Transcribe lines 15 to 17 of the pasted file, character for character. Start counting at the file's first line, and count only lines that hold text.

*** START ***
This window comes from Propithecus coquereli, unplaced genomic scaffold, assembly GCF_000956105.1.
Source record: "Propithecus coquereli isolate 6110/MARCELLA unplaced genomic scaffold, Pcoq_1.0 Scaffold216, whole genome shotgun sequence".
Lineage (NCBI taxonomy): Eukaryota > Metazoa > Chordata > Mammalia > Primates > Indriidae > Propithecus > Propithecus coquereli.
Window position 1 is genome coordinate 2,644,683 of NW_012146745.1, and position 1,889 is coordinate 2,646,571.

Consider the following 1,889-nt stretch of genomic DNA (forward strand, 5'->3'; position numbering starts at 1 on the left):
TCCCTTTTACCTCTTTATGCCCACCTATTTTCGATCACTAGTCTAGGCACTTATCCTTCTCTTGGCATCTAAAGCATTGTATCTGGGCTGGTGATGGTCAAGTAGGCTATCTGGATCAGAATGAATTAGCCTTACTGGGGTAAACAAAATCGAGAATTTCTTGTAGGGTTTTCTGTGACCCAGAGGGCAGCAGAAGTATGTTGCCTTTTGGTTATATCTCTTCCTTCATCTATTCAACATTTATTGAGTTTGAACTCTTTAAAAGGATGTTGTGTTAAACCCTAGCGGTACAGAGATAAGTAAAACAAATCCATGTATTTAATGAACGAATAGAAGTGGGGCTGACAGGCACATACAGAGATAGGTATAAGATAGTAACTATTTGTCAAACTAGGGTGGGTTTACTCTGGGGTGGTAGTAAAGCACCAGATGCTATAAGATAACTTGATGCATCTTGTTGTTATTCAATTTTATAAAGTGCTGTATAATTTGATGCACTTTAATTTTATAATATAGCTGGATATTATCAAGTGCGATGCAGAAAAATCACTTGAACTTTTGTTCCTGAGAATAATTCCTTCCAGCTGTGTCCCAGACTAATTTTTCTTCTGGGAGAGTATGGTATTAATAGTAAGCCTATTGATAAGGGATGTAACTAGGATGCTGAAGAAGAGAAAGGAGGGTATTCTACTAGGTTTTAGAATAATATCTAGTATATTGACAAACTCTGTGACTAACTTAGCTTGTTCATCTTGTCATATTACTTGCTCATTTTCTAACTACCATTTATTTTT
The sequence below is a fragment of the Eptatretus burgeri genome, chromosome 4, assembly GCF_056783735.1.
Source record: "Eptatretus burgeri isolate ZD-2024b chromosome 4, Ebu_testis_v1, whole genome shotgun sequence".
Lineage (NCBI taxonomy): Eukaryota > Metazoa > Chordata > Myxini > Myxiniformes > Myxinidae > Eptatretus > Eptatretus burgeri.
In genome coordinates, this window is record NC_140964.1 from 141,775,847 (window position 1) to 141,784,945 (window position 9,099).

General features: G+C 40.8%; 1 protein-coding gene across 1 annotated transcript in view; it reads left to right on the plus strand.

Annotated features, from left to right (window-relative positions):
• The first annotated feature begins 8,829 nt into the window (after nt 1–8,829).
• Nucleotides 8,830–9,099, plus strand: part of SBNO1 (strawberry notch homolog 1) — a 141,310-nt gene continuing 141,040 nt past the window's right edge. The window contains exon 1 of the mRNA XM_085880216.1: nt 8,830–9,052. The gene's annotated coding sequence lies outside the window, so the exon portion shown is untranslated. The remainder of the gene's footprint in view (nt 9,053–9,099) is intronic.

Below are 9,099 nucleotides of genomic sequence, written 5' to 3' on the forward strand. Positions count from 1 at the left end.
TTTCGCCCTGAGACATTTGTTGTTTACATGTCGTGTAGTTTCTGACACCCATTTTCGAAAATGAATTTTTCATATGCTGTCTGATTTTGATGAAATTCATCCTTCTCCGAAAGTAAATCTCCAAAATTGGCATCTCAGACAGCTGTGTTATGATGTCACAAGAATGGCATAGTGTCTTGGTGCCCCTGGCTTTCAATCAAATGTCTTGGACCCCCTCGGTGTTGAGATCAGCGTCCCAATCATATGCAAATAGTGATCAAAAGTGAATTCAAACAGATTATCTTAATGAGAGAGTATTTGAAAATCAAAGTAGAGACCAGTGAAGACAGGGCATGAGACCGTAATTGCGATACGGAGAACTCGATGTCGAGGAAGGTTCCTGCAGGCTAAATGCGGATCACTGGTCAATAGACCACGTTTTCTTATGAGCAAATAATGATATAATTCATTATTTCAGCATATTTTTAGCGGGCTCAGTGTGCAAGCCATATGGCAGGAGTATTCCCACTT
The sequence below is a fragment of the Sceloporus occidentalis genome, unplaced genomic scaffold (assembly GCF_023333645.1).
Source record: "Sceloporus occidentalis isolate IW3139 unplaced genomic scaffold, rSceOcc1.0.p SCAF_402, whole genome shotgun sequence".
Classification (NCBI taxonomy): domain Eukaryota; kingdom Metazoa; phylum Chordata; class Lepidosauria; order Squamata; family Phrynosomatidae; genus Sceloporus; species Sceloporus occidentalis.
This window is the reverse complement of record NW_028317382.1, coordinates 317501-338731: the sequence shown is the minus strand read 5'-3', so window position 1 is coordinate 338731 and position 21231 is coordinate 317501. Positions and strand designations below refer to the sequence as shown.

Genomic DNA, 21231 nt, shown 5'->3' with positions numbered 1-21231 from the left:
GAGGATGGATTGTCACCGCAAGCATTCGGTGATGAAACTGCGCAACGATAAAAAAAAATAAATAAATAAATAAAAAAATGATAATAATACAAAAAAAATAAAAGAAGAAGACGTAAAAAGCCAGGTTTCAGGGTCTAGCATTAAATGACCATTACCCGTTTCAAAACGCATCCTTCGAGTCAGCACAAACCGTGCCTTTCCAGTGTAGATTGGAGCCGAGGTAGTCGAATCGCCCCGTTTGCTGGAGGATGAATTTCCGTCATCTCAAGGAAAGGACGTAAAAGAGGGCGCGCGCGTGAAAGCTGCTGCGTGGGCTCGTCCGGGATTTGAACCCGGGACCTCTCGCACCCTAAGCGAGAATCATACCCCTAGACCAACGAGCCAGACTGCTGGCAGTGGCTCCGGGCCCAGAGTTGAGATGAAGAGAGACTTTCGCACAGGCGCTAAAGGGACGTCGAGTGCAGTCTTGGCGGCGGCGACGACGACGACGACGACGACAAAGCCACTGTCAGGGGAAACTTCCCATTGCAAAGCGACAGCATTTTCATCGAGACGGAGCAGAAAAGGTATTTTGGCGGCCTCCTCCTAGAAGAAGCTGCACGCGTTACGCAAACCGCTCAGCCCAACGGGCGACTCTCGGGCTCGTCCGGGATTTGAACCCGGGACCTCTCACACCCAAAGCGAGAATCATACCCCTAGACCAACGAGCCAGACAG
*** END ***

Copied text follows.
Below are 9,099 nucleotides of genomic sequence, written 5' to 3' on the forward strand. Positions count from 1 at the left end.
TTTCGCCCTGAGACATTTGTTGTTTACATGTCGTGTAGTTTCTGACACCCATTTTCGAAAATGAATTTTTCATATGCTGTCTGATTTTGATGAAATTCATCCTTCTCCGAAAGTAAATCTCCAAAATTGGCATCTCAGACAGCTGTGTTATGATGTCACAAGAATGGCATAGTGTCTTGGTGCCCCTGGCTTTCAATCAAATGTCTTGGACCCCCTCGGTGTTGAGATCAGCGTCCCAATCATATGCAAATAGTGATCAAAAGTGAATTCAAACAGATTATCTTAATGAGAGAGTATTTGAAAATCAAAGTAGAGACCAGTGAAGACAGGGCATGAGACCGTAATTGCGATACGGAGAACTCGATGTCGAGGAAGGTTCCTGCAGGCTAAATGCGGATCACTGGTCAATAGACCACGTTTTCTTATGAGCAAATAATGATATAATTCATTATTTCAGCATATTTTTAGCGGGCTCAGTGTGCAAGCCATATGGCAGGAGTATTCCCACTT
The sequence below is a fragment of the Sceloporus occidentalis genome, unplaced genomic scaffold (assembly GCF_023333645.1).